When it comes to shepherding the church, elders do well to realize that their calling is a practical, Trinitarian work.
The Apostle Paul made this clear to the elders of Ephesus. His final instructions to the leaders of that congregation were: “Pay careful attention to yourselves and to all the flock, in which the Holy Spirit has made you overseers, to care for the church of God, which he obtained with his own blood” (Acts 20:28). Looking carefully at this directive, we see that elders can properly care for the church only by honoring their triune God as they do so. In essence, Paul gave the elders a Trinitarian formulation for their work.
Shepherd the church that God the Father owns. Set apart by the Father to receive His adoptive love before the world was made (Eph. 1:3–7), the church belongs solely to Him. Paul called it the “church of God.” One of my spiritual mentors used to regularly remind me of this truth. Whenever I said “my church” in reference to the congregation I pastored, he would raise his eyebrows and ask, “Whose church?” His point was clear. The church belongs to God, not me.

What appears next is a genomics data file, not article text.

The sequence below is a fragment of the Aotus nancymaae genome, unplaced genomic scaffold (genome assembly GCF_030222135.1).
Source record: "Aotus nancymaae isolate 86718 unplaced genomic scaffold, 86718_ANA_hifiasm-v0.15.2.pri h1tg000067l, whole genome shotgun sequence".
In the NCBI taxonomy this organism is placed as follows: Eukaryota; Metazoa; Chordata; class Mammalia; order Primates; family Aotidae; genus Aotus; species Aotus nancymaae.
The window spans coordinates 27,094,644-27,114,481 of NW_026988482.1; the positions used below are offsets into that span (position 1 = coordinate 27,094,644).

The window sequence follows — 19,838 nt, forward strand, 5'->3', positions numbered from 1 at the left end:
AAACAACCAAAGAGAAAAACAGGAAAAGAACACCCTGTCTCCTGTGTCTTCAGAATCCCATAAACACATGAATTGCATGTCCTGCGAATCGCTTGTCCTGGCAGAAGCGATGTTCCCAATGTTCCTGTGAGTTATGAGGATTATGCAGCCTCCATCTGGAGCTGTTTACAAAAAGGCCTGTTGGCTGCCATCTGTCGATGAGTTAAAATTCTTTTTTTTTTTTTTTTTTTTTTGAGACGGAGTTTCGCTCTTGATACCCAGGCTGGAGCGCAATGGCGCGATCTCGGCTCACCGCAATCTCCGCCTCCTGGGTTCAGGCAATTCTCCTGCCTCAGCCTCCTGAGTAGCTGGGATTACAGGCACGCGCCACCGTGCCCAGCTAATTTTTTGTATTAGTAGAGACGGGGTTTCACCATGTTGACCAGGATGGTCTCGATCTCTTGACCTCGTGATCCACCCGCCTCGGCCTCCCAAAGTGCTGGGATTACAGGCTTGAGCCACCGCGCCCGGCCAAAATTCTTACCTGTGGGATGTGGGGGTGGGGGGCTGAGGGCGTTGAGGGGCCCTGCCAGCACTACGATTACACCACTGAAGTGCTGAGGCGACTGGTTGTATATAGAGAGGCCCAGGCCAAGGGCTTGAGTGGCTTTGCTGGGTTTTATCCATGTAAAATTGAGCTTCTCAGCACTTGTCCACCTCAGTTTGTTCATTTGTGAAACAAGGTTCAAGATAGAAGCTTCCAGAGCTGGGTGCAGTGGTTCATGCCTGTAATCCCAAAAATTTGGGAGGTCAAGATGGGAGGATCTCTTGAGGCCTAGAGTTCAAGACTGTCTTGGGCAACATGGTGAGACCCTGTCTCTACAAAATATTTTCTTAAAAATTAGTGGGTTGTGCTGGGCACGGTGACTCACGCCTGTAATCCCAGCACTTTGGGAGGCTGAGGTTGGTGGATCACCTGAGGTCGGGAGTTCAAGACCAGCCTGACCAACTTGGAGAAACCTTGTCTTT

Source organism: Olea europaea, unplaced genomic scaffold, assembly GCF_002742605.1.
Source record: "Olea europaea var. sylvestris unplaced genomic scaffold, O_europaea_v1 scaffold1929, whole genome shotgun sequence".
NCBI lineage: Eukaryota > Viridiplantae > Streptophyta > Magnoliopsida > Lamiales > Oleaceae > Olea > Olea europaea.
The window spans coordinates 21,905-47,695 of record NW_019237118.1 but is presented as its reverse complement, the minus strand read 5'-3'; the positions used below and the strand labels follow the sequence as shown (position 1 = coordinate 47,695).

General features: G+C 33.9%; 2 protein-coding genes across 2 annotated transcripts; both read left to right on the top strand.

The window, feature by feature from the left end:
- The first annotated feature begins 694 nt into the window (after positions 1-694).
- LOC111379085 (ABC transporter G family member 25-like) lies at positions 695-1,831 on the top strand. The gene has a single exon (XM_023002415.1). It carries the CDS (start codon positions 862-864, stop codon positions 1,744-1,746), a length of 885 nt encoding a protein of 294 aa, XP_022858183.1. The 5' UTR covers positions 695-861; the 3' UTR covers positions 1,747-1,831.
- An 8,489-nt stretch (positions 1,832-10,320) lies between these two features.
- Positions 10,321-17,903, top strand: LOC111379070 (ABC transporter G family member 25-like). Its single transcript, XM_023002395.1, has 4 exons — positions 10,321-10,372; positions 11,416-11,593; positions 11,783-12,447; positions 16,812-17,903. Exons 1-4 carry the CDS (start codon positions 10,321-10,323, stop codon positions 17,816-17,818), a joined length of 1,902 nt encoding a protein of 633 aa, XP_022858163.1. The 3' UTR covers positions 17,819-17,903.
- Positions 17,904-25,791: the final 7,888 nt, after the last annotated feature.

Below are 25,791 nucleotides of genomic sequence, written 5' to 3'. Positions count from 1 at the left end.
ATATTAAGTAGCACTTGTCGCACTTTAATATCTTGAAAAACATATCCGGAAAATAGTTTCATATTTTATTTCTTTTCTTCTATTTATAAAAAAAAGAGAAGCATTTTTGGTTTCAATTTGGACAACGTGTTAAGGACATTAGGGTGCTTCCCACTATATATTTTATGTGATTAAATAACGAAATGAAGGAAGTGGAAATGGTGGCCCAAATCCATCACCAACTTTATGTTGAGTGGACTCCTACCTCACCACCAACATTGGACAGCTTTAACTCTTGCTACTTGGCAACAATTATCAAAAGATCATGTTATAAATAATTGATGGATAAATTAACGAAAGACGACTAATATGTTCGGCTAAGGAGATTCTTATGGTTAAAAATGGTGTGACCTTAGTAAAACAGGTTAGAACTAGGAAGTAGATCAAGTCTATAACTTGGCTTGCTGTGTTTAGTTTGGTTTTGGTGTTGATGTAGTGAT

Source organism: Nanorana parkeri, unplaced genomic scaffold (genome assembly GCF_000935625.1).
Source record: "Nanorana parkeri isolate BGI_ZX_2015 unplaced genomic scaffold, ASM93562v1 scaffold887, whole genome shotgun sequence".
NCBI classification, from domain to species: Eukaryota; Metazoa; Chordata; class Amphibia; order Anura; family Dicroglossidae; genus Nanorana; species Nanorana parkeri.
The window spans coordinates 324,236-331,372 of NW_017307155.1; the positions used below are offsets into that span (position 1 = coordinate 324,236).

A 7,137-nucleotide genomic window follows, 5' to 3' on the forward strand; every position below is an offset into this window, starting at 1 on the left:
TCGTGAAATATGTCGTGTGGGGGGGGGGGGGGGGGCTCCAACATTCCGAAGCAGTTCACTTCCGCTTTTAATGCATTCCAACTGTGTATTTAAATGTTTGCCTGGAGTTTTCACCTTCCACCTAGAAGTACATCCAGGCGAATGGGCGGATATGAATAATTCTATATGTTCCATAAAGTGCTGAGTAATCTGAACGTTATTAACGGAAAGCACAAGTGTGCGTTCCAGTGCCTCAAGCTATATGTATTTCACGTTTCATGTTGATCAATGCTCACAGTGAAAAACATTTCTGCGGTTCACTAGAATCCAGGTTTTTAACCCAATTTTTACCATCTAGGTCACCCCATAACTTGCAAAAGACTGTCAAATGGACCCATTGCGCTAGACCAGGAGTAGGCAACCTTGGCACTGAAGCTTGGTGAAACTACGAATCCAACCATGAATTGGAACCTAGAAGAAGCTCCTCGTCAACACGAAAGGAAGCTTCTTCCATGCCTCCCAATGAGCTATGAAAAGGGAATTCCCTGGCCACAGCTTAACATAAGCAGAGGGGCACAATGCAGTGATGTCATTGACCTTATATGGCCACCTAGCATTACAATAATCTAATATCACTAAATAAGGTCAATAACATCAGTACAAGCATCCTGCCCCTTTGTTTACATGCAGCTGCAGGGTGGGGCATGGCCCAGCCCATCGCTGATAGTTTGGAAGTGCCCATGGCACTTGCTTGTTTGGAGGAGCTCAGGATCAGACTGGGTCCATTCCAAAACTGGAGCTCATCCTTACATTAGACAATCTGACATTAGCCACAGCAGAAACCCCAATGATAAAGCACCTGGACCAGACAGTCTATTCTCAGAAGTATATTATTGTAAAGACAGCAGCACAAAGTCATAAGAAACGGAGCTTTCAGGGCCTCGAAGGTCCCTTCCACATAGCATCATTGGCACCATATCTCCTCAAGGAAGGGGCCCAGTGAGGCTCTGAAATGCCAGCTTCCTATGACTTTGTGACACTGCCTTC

Elders in a congregation must never act as if the church belongs to them, is there for their own benefit, or is under their lordship (1 Peter 5:1–3). Rather, they are to treat people in the church as children of God. How? By showing them the Father’s tender love. By protecting them from evil influences. By helping them grow up to be like their heavenly Father.
Shepherd the church that God the Son obtained. Paul told the Ephesian elders that Christ obtained, or purchased, the church with His own blood. As he urged them to “pay careful attention to yourselves and to all the flock,” they had to make sure that everyone in the congregation—leader and layperson alike—remained in the gospel.
As Richard Baxter said about this verse, “It is a fearful thing to be an unsanctified professor, but much more to be an unsanctified preacher.” Pastors and elders must live the holy lives expected of those blood-bought by Jesus. In turn, they have the sacred duty to shepherd God’s flock to believe and obey the gospel of His Son.
Shepherd the church that God the Spirit oversees. The Spirit of God formed the church through His regenerating power (Titus 3:5), dwells in the church with His baptizing presence (1 Cor. 12:13), and blesses the church with His generous gifts (vv. 4–6). Elders are gifts to the church to fulfill the Spirit’s work of oversight.
Elders, then, are to bear the Spirit’s fruit in their character as they shepherd. They are to preach the Spirit’s truth to God’s people. They should guide the church in the Spirit’s wisdom. The church father Gregory of Nazianzus taught that spiritual leaders are to prepare their congregation to spend eternity with the triune God.
Shepherding God’s flock is indeed a Trinitarian work.